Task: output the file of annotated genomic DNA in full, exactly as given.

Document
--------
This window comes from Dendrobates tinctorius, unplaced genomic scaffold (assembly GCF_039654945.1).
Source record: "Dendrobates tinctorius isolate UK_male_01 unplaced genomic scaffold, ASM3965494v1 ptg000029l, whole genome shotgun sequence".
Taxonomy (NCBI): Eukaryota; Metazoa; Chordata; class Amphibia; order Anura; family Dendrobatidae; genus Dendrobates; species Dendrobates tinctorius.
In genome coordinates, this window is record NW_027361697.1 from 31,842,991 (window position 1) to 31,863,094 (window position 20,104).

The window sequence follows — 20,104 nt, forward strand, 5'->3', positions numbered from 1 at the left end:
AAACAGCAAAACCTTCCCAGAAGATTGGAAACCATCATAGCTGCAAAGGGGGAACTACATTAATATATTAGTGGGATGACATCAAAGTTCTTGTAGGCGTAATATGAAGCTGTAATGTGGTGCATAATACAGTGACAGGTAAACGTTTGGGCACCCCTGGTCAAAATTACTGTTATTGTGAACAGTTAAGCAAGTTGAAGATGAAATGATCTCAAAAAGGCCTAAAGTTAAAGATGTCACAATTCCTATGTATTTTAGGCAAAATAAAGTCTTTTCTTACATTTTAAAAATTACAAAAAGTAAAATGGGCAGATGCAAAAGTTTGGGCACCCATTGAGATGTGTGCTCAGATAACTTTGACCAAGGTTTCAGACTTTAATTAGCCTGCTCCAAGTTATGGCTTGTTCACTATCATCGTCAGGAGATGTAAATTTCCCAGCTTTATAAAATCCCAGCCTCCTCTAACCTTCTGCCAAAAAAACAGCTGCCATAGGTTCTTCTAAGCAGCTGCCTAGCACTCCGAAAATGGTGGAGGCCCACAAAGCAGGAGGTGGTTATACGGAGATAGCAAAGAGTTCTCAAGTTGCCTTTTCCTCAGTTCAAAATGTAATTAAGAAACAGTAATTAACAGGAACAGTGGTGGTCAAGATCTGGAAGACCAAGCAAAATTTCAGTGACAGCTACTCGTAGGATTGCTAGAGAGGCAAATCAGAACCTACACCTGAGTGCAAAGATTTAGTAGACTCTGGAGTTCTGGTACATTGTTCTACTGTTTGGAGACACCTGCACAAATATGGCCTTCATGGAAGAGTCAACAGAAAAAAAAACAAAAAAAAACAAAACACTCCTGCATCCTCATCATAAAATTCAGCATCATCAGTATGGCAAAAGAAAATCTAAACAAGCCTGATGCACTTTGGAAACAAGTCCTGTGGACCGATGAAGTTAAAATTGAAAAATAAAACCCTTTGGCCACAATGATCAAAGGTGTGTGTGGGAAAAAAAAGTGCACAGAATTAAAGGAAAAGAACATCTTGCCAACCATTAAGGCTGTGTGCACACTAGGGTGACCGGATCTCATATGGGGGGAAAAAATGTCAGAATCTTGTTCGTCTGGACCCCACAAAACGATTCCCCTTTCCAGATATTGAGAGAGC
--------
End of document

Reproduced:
This window comes from Dendrobates tinctorius, unplaced genomic scaffold (assembly GCF_039654945.1).
Source record: "Dendrobates tinctorius isolate UK_male_01 unplaced genomic scaffold, ASM3965494v1 ptg000029l, whole genome shotgun sequence".
Taxonomy (NCBI): Eukaryota; Metazoa; Chordata; class Amphibia; order Anura; family Dendrobatidae; genus Dendrobates; species Dendrobates tinctorius.
In genome coordinates, this window is record NW_027361697.1 from 31,842,991 (window position 1) to 31,863,094 (window position 20,104).

The window sequence follows — 20,104 nt, forward strand, 5'->3', positions numbered from 1 at the left end:
AAACAGCAAAACCTTCCCAGAAGATTGGAAACCATCATAGCTGCAAAGGGGGAACTACATTAATATATTAGTGGGATGACATCAAAGTTCTTGTAGGCGTAATATGAAGCTGTAATGTGGTGCATAATACAGTGACAGGTAAACGTTTGGGCACCCCTGGTCAAAATTACTGTTATTGTGAACAGTTAAGCAAGTTGAAGATGAAATGATCTCAAAAAGGCCTAAAGTTAAAGATGTCACAATTCCTATGTATTTTAGGCAAAATAAAGTCTTTTCTTACATTTTAAAAATTACAAAAAGTAAAATGGGCAGATGCAAAAGTTTGGGCACCCATTGAGATGTGTGCTCAGATAACTTTGACCAAGGTTTCAGACTTTAATTAGCCTGCTCCAAGTTATGGCTTGTTCACTATCATCGTCAGGAGATGTAAATTTCCCAGCTTTATAAAATCCCAGCCTCCTCTAACCTTCTGCCAAAAAAACAGCTGCCATAGGTTCTTCTAAGCAGCTGCCTAGCACTCCGAAAATGGTGGAGGCCCACAAAGCAGGAGGTGGTTATACGGAGATAGCAAAGAGTTCTCAAGTTGCCTTTTCCTCAGTTCAAAATGTAATTAAGAAACAGTAATTAACAGGAACAGTGGTGGTCAAGATCTGGAAGACCAAGCAAAATTTCAGTGACAGCTACTCGTAGGATTGCTAGAGAGGCAAATCAGAACCTACACCTGAGTGCAAAGATTTAGTAGACTCTGGAGTTCTGGTACATTGTTCTACTGTTTGGAGACACCTGCACAAATATGGCCTTCATGGAAGAGTCAACAGAAAAAAAAACAAAAAAAAACAAAACACTCCTGCATCCTCATCATAAAATTCAGCATCATCAGTATGGCAAAAGAAAATCTAAACAAGCCTGATGCACTTTGGAAACAAGTCCTGTGGACCGATGAAGTTAAAATTGAAAAATAAAACCCTTTGGCCACAATGATCAAAGGTGTGTGTGGGAAAAAAAAGTGCACAGAATTAAAGGAAAAGAACATCTTGCCAACCATTAAGGCTGTGTGCACACTAGGGTGACCGGATCTCATATGGGGGGAAAAAATGTCAGAATCTTGTTCGTCTGGACCCCACAAAACGATTCCCCTTTCCAGATATTGAGAGAGC